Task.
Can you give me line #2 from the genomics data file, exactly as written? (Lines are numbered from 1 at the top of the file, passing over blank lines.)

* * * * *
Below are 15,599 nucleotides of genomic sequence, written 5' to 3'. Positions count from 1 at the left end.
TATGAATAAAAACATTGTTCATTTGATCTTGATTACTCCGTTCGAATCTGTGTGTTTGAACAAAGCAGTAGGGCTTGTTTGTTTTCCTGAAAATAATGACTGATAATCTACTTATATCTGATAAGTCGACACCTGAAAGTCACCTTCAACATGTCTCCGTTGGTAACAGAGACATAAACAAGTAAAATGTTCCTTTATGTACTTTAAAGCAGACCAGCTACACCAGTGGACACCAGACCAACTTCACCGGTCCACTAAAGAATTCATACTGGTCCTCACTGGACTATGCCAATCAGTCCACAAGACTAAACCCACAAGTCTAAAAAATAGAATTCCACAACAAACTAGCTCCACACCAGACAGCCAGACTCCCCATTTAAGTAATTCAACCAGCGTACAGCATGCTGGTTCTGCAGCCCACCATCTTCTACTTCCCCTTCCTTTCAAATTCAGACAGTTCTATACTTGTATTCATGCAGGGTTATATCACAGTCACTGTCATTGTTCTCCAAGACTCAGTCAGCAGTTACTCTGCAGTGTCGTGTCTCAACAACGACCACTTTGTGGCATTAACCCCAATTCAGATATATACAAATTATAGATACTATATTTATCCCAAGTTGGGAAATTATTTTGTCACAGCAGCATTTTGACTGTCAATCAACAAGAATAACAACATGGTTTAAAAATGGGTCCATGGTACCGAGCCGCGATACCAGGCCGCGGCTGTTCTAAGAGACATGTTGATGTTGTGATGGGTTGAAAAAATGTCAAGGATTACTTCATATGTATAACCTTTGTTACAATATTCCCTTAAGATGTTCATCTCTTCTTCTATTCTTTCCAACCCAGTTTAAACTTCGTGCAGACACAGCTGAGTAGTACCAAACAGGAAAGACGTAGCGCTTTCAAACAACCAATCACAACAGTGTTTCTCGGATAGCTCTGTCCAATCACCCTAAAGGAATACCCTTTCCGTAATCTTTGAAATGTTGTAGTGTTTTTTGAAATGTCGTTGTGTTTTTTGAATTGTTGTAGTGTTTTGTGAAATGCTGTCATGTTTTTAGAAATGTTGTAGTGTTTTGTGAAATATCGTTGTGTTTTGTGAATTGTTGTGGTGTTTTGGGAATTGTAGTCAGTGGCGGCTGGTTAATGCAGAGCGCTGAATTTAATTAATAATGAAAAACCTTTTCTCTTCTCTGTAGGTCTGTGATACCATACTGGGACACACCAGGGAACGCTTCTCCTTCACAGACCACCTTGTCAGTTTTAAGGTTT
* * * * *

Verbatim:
TATGAATAAAAACATTGTTCATTTGATCTTGATTACTCCGTTCGAATCTGTGTGTTTGAACAAAGCAGTAGGGCTTGTTTGTTTTCCTGAAAATAATGACTGATAATCTACTTATATCTGATAAGTCGACACCTGAAAGTCACCTTCAACATGTCTCCGTTGGTAACAGAGACATAAACAAGTAAAATGTTCCTTTATGTACTTTAAAGCAGACCAGCTACACCAGTGGACACCAGACCAACTTCACCGGTCCACTAAAGAATTCATACTGGTCCTCACTGGACTATGCCAATCAGTCCACAAGACTAAACCCACAAGTCTAAAAAATAGAATTCCACAACAAACTAGCTCCACACCAGACAGCCAGACTCCCCATTTAAGTAATTCAACCAGCGTACAGCATGCTGGTTCTGCAGCCCACCATCTTCTACTTCCCCTTCCTTTCAAATTCAGACAGTTCTATACTTGTATTCATGCAGGGTTATATCACAGTCACTGTCATTGTTCTCCAAGACTCAGTCAGCAGTTACTCTGCAGTGTCGTGTCTCAACAACGACCACTTTGTGGCATTAACCCCAATTCAGATATATACAAATTATAGATACTATATTTATCCCAAGTTGGGAAATTATTTTGTCACAGCAGCATTTTGACTGTCAATCAACAAGAATAACAACATGGTTTAAAAATGGGTCCATGGTACCGAGCCGCGATACCAGGCCGCGGCTGTTCTAAGAGACATGTTGATGTTGTGATGGGTTGAAAAAATGTCAAGGATTACTTCATATGTATAACCTTTGTTACAATATTCCCTTAAGATGTTCATCTCTTCTTCTATTCTTTCCAACCCAGTTTAAACTTCGTGCAGACACAGCTGAGTAGTACCAAACAGGAAAGACGTAGCGCTTTCAAACAACCAATCACAACAGTGTTTCTCGGATAGCTCTGTCCAATCACCCTAAAGGAATACCCTTTCCGTAATCTTTGAAATGTTGTAGTGTTTTTTGAAATGTCGTTGTGTTTTTTGAATTGTTGTAGTGTTTTGTGAAATGCTGTCATGTTTTTAGAAATGTTGTAGTGTTTTGTGAAATATCGTTGTGTTTTGTGAATTGTTGTGGTGTTTTGGGAATTGTAGTCAGTGGCGGCTGGTTAATGCAGAGCGCTGAATTTAATTAATAATGAAAAACCTTTTCTCTTCTCTGTAGGTCTGTGATACCATACTGGGACACACCAGGGAACGCTTCTCCTTCACAGACCACCTTGTCAGTTTTAAGGTTT